Quote Originally Posted by Q.G. View Post
Are we really?
I'm not sure that we are. The sea of crap has been with use since, at the latest, the 1960s. I haven't noticed that it would have increased (disproportionally - the tide is rising higher and higher not just as far as photographical output is concerned).
It could be though. But once the tide has risen above a certain level, any further increase goes unnoticed. And as far as i am concerned, we already have reached that level well before the digiwave.

But that as an aside.
I think too much focus is put on the process, the materials. I don't mind that digital isn't a 'noble process'. I don't believe in noble processes.
I want to see images that are worth seeing. And that is a far bigger problem: that sea of crap.

So if anything must be said about the process, the materials too, i would perhaps welcome the digiwave, its "cheapness", and how that sea of crap is drained (still too slowly) by prints not lasting very long.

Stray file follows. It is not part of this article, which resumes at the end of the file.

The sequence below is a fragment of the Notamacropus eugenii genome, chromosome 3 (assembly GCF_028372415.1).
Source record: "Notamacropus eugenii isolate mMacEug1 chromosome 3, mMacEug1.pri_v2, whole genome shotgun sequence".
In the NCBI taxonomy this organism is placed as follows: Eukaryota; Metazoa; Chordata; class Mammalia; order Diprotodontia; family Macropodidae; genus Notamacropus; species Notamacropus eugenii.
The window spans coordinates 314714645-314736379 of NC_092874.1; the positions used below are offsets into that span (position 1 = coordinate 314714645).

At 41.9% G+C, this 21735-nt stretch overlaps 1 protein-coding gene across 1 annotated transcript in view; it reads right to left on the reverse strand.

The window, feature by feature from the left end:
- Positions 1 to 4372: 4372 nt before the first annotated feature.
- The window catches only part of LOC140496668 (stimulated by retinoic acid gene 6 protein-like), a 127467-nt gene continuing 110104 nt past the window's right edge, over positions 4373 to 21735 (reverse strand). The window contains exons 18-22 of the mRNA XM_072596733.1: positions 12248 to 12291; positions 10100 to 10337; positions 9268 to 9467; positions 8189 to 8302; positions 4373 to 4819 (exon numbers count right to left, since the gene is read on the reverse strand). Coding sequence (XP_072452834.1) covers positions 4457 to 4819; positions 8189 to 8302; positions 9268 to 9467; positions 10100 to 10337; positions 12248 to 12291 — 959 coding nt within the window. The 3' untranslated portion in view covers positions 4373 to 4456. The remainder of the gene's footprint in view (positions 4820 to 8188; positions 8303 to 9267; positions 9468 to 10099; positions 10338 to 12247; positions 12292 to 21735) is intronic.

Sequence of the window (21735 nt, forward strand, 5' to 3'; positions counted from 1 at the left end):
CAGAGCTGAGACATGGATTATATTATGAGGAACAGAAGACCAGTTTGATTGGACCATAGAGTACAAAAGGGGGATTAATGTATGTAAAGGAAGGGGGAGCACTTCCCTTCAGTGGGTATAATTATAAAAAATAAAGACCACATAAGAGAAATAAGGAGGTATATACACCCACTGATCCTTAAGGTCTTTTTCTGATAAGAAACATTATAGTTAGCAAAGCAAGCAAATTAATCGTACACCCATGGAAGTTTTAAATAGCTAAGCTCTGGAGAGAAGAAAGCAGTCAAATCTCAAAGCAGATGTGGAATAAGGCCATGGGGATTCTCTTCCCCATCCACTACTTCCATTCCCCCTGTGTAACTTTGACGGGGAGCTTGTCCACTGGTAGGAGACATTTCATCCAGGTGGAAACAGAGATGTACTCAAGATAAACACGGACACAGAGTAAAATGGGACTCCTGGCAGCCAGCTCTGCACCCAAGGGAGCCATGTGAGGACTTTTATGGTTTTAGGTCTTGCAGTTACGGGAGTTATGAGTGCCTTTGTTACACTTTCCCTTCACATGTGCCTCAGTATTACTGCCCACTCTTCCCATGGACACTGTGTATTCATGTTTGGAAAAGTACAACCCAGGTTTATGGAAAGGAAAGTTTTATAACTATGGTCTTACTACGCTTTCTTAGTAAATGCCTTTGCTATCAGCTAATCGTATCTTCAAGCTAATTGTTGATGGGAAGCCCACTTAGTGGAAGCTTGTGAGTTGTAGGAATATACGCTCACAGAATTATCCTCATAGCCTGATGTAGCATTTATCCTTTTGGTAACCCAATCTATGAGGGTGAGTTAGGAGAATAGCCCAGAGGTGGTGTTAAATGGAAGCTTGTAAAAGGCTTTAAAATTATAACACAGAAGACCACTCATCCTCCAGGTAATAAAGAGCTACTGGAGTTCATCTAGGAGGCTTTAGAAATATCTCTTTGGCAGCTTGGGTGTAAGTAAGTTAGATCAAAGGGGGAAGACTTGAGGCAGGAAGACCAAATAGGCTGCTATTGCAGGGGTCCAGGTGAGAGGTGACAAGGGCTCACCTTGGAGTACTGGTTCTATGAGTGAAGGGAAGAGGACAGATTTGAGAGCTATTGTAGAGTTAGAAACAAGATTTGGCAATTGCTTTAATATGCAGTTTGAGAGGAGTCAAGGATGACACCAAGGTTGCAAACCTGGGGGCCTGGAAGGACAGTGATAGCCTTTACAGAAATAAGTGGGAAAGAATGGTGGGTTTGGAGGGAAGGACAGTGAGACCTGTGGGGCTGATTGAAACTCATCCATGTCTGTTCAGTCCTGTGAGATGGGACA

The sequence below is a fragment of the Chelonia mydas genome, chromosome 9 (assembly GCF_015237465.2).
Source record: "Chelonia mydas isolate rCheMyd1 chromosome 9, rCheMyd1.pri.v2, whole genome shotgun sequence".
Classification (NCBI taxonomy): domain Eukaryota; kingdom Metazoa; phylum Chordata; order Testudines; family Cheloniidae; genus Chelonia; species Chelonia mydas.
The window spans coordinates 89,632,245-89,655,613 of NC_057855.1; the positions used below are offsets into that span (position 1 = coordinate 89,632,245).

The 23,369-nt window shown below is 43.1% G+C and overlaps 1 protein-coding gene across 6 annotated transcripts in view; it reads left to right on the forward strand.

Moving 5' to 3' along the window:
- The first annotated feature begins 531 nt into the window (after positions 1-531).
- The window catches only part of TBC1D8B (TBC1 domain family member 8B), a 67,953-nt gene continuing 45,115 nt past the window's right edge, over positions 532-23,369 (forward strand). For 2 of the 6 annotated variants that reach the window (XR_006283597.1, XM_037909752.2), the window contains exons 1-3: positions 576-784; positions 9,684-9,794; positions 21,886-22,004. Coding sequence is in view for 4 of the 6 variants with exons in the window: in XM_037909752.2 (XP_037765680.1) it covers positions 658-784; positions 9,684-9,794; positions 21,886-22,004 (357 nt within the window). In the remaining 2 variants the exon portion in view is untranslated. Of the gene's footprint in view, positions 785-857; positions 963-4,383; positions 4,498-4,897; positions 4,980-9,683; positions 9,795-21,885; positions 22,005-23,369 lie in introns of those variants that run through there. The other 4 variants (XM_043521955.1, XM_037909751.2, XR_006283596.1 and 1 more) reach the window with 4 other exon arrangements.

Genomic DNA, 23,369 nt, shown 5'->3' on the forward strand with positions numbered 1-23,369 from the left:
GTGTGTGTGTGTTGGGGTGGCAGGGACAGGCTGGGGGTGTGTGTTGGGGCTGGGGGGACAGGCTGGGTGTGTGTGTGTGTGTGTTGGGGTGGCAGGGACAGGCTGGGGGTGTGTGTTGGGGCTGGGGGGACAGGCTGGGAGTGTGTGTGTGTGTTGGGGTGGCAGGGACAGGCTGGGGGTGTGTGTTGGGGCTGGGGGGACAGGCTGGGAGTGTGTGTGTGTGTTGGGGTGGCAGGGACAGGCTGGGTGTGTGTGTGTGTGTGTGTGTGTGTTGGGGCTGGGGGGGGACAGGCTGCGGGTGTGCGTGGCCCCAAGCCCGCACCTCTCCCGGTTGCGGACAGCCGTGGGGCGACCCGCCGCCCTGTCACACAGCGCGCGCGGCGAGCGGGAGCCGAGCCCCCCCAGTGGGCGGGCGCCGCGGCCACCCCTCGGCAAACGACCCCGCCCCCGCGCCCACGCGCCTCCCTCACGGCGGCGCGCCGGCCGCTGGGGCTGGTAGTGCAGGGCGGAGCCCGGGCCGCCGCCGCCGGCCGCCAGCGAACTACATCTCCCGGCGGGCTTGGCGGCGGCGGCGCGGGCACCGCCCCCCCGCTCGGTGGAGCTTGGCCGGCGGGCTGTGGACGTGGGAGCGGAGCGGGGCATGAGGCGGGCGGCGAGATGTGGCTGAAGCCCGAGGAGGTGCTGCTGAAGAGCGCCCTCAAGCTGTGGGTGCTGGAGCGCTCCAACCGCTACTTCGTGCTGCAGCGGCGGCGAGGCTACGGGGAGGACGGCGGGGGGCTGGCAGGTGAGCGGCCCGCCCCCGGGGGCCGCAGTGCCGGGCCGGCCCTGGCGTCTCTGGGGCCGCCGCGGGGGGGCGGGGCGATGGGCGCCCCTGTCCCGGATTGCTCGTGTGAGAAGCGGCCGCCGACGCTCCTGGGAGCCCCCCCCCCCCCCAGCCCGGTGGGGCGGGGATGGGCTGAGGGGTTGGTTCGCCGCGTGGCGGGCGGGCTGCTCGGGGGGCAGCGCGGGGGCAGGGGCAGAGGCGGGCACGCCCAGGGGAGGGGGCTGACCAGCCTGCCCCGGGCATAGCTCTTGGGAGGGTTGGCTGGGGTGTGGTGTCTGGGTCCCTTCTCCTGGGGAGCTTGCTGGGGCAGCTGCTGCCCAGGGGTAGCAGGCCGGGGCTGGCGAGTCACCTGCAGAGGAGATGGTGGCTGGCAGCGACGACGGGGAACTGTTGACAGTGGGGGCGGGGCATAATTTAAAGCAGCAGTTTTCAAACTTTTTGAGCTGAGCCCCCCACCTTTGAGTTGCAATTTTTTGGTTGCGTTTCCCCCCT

Yep..I think it's called "extreme dilution of talent" and "everything has been said and done". I will make a musical analogy: the state of the music scene is the same but why? What's out there that's NEW and will stand the test of time and people will go see live in 20 years? Nothing. The most successful live acts over the last 5-10 years? Van Halen, The Police, Rolling Stones, Paul McCartney, Eric Clapton, Genesis..get the picture (pun intended)?
instead of discussing the purist notions of darkroom/versus digital printing, the issue is one of image relevance and whether the mind behind the camera is bringing forth anything new, exciting, relevant, something we have not seen before, to excite us. Much has been said and done in the world of photography, like in music, and it is a fact that digital has simply made it easier to produce ungodly amounts of "garbage". Sifting through it to find something meaningful is also harder but we need to remember that "uniqueness" is elusive at this point.